Those Darn Fraternity Boys

Thomas Gallagher


When I was young, I loved trucks. I loved everything about them: the size, the sounds, the intimidating look. I loved trucks so much that my eight-year-old self was dead set on one day becoming a truck driver.

Today, my interests have expanded and changed with my ex­periences and age. I now think the coolest job in the world is Andy Rooney’s role on CBS’s 60 Minutes. Rooney has a two to three minute segment at the end of most broadcasts in which he goes on a rant about something he has recently encountered that annoys him. That, in a nutshell, is my dream job.

I sit around and rant to myself about things I see that bother me almost every day. You could say, as most of my friends do, that I’m a very judgmental person. For instance, I hate when people don’t hold the door for the person behind them.

I detest those “gentlemen” who forget to remove their hats upon entering a building. I think Campus Safety parking tickets on top of a $50,000 plus tuition is absurd. But mainly, I think reading articles from authors who have no knowledge of the very subjects they set out to degrade is just downright … silly.

I’m a 5’10”, heterosexual, skinny white male born into a mid­dle class family from suburban Philadelphia, where I attended an all-male and almost all-white prepatory school.

Some people might say I’m the very embodiment of privilege. I like to say there’s not too much privilege in being a part of the most generic and boring population in the country, especially when it comes to applying to college. But I can also be char­acterized as a “frat boy.” I have consumed Keystone Light, frol­icked around campus in my Sperry Topsider boat shoes and, on occasion, dawned a J. Crew button down shirt.

I have paid to have friends through chapter dues (although even I’m not sure exactly where that money goes since Buildings and Grounds won’t fix the driveway to my fraternity house). I have hung out with the bros. And I know no one outside of Greek Life has laughed ever or would ever laugh at the questions “which define the core of classes like Challenge of Modernity and Legacies of the Ancient World.”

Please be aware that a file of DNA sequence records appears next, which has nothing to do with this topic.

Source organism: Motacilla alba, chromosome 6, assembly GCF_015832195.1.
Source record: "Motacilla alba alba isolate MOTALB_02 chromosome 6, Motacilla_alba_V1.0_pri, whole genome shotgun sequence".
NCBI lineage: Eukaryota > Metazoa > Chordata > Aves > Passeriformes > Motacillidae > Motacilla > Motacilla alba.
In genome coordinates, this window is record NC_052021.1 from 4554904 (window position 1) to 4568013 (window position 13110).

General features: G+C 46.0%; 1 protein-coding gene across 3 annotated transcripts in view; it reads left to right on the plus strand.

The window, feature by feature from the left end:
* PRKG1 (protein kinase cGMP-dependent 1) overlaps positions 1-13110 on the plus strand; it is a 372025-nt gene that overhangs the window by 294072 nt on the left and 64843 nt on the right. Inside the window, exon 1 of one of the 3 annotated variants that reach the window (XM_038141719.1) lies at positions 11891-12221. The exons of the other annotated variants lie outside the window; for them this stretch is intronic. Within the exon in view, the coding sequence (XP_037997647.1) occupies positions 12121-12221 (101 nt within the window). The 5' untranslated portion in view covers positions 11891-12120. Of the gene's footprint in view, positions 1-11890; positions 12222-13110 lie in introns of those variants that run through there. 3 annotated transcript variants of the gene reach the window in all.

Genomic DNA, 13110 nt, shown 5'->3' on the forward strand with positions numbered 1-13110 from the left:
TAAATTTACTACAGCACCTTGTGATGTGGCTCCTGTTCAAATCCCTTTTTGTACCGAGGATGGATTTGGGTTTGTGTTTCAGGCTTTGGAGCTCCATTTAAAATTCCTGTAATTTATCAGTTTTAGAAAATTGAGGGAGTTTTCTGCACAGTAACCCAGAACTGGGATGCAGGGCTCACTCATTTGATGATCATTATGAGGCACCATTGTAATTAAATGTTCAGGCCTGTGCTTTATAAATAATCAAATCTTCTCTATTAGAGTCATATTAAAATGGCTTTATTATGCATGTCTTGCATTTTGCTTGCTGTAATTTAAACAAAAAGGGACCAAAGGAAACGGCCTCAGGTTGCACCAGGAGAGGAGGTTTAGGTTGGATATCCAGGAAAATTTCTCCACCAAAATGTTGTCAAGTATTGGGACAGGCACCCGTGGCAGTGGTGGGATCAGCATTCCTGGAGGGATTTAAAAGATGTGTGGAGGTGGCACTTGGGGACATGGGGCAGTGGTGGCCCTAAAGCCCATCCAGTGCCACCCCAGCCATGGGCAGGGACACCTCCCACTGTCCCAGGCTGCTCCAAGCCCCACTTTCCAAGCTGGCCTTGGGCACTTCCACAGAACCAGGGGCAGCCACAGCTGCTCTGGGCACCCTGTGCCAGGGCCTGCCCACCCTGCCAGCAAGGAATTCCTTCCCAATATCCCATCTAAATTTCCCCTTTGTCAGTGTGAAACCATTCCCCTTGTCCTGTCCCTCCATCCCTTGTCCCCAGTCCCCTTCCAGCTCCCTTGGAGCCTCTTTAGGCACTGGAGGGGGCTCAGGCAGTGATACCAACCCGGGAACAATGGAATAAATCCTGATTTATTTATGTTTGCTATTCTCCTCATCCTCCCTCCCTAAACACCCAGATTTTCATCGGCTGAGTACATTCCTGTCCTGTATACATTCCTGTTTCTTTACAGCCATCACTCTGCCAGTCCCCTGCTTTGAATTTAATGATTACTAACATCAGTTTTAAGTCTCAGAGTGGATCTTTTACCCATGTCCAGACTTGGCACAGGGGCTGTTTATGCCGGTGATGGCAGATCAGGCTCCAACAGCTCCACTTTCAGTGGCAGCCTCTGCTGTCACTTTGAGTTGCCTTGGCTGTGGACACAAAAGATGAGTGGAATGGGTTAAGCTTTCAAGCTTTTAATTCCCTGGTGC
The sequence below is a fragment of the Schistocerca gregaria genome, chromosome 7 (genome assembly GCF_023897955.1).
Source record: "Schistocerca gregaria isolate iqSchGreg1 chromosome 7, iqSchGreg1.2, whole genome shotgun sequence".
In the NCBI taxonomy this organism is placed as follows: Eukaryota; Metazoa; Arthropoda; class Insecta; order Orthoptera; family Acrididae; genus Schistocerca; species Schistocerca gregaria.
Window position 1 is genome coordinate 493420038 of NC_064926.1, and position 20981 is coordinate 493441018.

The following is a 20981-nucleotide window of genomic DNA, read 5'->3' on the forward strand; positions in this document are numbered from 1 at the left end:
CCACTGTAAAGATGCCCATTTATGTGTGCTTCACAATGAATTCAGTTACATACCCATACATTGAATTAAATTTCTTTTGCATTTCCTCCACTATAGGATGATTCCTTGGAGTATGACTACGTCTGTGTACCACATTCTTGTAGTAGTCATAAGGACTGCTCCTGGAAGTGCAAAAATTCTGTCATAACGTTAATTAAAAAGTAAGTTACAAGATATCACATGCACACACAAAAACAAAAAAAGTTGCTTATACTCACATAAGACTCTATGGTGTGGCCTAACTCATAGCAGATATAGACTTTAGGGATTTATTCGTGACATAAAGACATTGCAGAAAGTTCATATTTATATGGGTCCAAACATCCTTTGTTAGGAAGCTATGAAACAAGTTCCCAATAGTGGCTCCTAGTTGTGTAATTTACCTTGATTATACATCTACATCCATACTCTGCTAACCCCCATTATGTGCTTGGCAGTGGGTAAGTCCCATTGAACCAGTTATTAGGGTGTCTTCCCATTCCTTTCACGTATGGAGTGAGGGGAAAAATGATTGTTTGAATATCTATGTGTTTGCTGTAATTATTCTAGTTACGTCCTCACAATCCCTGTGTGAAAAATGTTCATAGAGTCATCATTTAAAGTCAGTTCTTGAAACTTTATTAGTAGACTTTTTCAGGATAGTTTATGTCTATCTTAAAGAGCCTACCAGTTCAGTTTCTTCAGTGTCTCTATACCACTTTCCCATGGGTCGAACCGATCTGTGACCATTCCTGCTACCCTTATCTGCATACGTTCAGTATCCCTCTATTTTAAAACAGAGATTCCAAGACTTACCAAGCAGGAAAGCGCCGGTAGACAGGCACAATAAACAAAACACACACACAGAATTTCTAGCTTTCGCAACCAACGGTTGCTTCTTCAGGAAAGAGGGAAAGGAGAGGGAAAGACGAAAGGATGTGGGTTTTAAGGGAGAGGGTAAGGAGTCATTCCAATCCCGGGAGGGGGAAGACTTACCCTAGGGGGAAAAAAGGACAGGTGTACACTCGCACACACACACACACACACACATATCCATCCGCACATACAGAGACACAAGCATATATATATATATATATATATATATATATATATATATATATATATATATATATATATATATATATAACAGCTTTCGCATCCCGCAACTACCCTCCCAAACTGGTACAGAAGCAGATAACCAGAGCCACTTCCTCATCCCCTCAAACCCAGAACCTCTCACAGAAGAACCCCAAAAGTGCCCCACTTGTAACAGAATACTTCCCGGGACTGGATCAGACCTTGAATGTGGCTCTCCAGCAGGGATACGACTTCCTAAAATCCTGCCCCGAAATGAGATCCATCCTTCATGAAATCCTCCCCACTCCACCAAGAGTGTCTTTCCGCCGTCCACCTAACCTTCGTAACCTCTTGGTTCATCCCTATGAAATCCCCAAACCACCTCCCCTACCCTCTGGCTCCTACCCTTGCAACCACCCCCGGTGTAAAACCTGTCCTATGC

But my Greek Life organization has also given me opportu­nities to test my leadership skills, allowed me to discover parts of myself I didn’t know existed before and, although this may be shocking to some, inspired scholarly discussions between myself, a past student body Vice President, the Editor-in-Chief of the Maroon-News and members of the Student Conduct Board, all of whom were members of Greek Life. These dis­cussions occured within the confines of my segregated, elitist fraternity house.

I have witnessed brothers in the Greek Life system devote themselves selflessly to a dying brother. I have witnessed non- Greek Life members and Greek Life members working together to bring some of the most entertaining acts and performances to Colgate’s campus. I have even seen a member of Greek Life rise above the horrid “drinking and hooking up” culture that lurks within those fraternity houses and score a 39 on the MCAT! A 39! Do you know how impressive that is? Pretty damn impres­sive. I have also made a handful of lifelong friends that I would go to the end of the world for if they ever needed me. A lot of them are white.

But some are also Black, Asian and Jewish. A lot of them are straight. But some are also gay, bisexual or uncertain. Some of them are very rich and some of them are on financial aid.

They all possess some of the greatest character and moral­ity I have ever encountered and are people that, without our Greek Life connection, I may never have met during my time at Colgate and would be much worse off without.

Aside from all that, I’m actually not Greek Life’s biggest pro­ponent. In fact, as I’ve gotten older, I’ve grown out of the “frat boy” mentality and I can recognize both the strengths and the weaknesses (of which there are many) of Greek Life. But this is college. There are literally hundreds of organizations and groups that a person can join, all of which provide different opportuni­ties for different people with different interests. And if one par­ticular group or organization doesn’t align with your interests or chooses not to include you, don’t cry sour grapes over it and bar­rage the Maroon-News with articles about it. Go find something else that you can enjoy. Being a part of one specific group, regard­less of the stereotypes surrounding it, doesn’t mean you should be judged for those stereotypes. If that were the case, I think Dr. Martin Luther King might have a few words for you.

Contact Thomas Gallagher at [email protected].